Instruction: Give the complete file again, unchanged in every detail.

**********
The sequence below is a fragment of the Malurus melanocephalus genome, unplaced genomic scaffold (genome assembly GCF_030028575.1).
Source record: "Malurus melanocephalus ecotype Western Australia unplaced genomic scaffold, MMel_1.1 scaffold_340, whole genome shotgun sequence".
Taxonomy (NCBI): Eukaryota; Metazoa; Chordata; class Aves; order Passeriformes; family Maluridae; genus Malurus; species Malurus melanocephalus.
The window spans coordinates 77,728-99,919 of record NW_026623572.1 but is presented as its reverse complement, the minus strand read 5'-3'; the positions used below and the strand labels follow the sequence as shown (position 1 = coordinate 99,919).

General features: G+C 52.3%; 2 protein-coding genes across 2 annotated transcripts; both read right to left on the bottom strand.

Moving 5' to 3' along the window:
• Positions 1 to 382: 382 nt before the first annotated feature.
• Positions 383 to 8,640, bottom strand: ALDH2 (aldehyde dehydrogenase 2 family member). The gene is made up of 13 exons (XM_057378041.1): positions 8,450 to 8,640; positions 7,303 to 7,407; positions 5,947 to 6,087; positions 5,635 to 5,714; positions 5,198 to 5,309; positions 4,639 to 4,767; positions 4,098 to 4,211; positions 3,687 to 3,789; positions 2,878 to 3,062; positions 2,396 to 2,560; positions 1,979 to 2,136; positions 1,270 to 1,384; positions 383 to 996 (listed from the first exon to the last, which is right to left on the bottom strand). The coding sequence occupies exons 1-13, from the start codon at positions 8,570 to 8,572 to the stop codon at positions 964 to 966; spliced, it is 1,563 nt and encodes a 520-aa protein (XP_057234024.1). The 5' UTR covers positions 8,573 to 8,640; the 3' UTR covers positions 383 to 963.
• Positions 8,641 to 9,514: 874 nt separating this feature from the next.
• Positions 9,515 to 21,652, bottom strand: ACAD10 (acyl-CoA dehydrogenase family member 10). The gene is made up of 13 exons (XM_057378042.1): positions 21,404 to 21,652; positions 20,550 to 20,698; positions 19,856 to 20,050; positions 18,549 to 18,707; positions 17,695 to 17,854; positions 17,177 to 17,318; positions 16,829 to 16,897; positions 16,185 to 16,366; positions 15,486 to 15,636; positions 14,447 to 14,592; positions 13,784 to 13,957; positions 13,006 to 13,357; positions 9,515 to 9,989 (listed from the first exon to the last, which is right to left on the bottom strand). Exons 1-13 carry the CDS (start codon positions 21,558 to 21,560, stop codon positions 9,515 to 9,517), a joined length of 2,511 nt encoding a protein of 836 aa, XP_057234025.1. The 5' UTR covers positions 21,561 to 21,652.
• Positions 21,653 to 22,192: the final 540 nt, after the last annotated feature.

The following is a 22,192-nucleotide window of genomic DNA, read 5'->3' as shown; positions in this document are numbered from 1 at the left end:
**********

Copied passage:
The sequence below is a fragment of the Malurus melanocephalus genome, unplaced genomic scaffold (genome assembly GCF_030028575.1).
Source record: "Malurus melanocephalus ecotype Western Australia unplaced genomic scaffold, MMel_1.1 scaffold_340, whole genome shotgun sequence".
Taxonomy (NCBI): Eukaryota; Metazoa; Chordata; class Aves; order Passeriformes; family Maluridae; genus Malurus; species Malurus melanocephalus.
The window spans coordinates 77,728-99,919 of record NW_026623572.1 but is presented as its reverse complement, the minus strand read 5'-3'; the positions used below and the strand labels follow the sequence as shown (position 1 = coordinate 99,919).

General features: G+C 52.3%; 2 protein-coding genes across 2 annotated transcripts; both read right to left on the bottom strand.

Moving 5' to 3' along the window:
• Positions 1 to 382: 382 nt before the first annotated feature.
• Positions 383 to 8,640, bottom strand: ALDH2 (aldehyde dehydrogenase 2 family member). The gene is made up of 13 exons (XM_057378041.1): positions 8,450 to 8,640; positions 7,303 to 7,407; positions 5,947 to 6,087; positions 5,635 to 5,714; positions 5,198 to 5,309; positions 4,639 to 4,767; positions 4,098 to 4,211; positions 3,687 to 3,789; positions 2,878 to 3,062; positions 2,396 to 2,560; positions 1,979 to 2,136; positions 1,270 to 1,384; positions 383 to 996 (listed from the first exon to the last, which is right to left on the bottom strand). The coding sequence occupies exons 1-13, from the start codon at positions 8,570 to 8,572 to the stop codon at positions 964 to 966; spliced, it is 1,563 nt and encodes a 520-aa protein (XP_057234024.1). The 5' UTR covers positions 8,573 to 8,640; the 3' UTR covers positions 383 to 963.
• Positions 8,641 to 9,514: 874 nt separating this feature from the next.
• Positions 9,515 to 21,652, bottom strand: ACAD10 (acyl-CoA dehydrogenase family member 10). The gene is made up of 13 exons (XM_057378042.1): positions 21,404 to 21,652; positions 20,550 to 20,698; positions 19,856 to 20,050; positions 18,549 to 18,707; positions 17,695 to 17,854; positions 17,177 to 17,318; positions 16,829 to 16,897; positions 16,185 to 16,366; positions 15,486 to 15,636; positions 14,447 to 14,592; positions 13,784 to 13,957; positions 13,006 to 13,357; positions 9,515 to 9,989 (listed from the first exon to the last, which is right to left on the bottom strand). Exons 1-13 carry the CDS (start codon positions 21,558 to 21,560, stop codon positions 9,515 to 9,517), a joined length of 2,511 nt encoding a protein of 836 aa, XP_057234025.1. The 5' UTR covers positions 21,561 to 21,652.
• Positions 21,653 to 22,192: the final 540 nt, after the last annotated feature.

The following is a 22,192-nucleotide window of genomic DNA, read 5'->3' as shown; positions in this document are numbered from 1 at the left end: